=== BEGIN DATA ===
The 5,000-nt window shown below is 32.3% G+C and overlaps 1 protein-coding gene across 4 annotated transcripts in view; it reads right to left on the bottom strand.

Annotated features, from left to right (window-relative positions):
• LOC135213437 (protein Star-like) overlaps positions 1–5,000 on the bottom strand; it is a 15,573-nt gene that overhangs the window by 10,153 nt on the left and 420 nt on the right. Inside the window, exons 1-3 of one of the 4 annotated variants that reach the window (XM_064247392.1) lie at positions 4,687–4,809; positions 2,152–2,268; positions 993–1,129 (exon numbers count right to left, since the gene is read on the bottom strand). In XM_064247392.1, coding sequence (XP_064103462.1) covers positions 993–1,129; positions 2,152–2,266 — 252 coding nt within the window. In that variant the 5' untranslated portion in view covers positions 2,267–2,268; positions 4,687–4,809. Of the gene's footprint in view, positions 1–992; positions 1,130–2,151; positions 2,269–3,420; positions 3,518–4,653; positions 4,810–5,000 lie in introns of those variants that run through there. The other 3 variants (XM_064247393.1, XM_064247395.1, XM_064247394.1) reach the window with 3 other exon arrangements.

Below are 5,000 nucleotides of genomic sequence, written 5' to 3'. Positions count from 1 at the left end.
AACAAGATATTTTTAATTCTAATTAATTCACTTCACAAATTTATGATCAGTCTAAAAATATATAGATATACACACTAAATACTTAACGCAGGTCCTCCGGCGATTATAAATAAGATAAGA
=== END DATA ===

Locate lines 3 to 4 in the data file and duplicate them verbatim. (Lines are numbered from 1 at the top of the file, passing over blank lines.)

• LOC135213437 (protein Star-like) overlaps positions 1–5,000 on the bottom strand; it is a 15,573-nt gene that overhangs the window by 10,153 nt on the left and 420 nt on the right. Inside the window, exons 1-3 of one of the 4 annotated variants that reach the window (XM_064247392.1) lie at positions 4,687–4,809; positions 2,152–2,268; positions 993–1,129 (exon numbers count right to left, since the gene is read on the bottom strand). In XM_064247392.1, coding sequence (XP_064103462.1) covers positions 993–1,129; positions 2,152–2,266 — 252 coding nt within the window. In that variant the 5' untranslated portion in view covers positions 2,267–2,268; positions 4,687–4,809. Of the gene's footprint in view, positions 1–992; positions 1,130–2,151; positions 2,269–3,420; positions 3,518–4,653; positions 4,810–5,000 lie in introns of those variants that run through there. The other 3 variants (XM_064247393.1, XM_064247395.1, XM_064247394.1) reach the window with 3 other exon arrangements.

Below are 5,000 nucleotides of genomic sequence, written 5' to 3'. Positions count from 1 at the left end.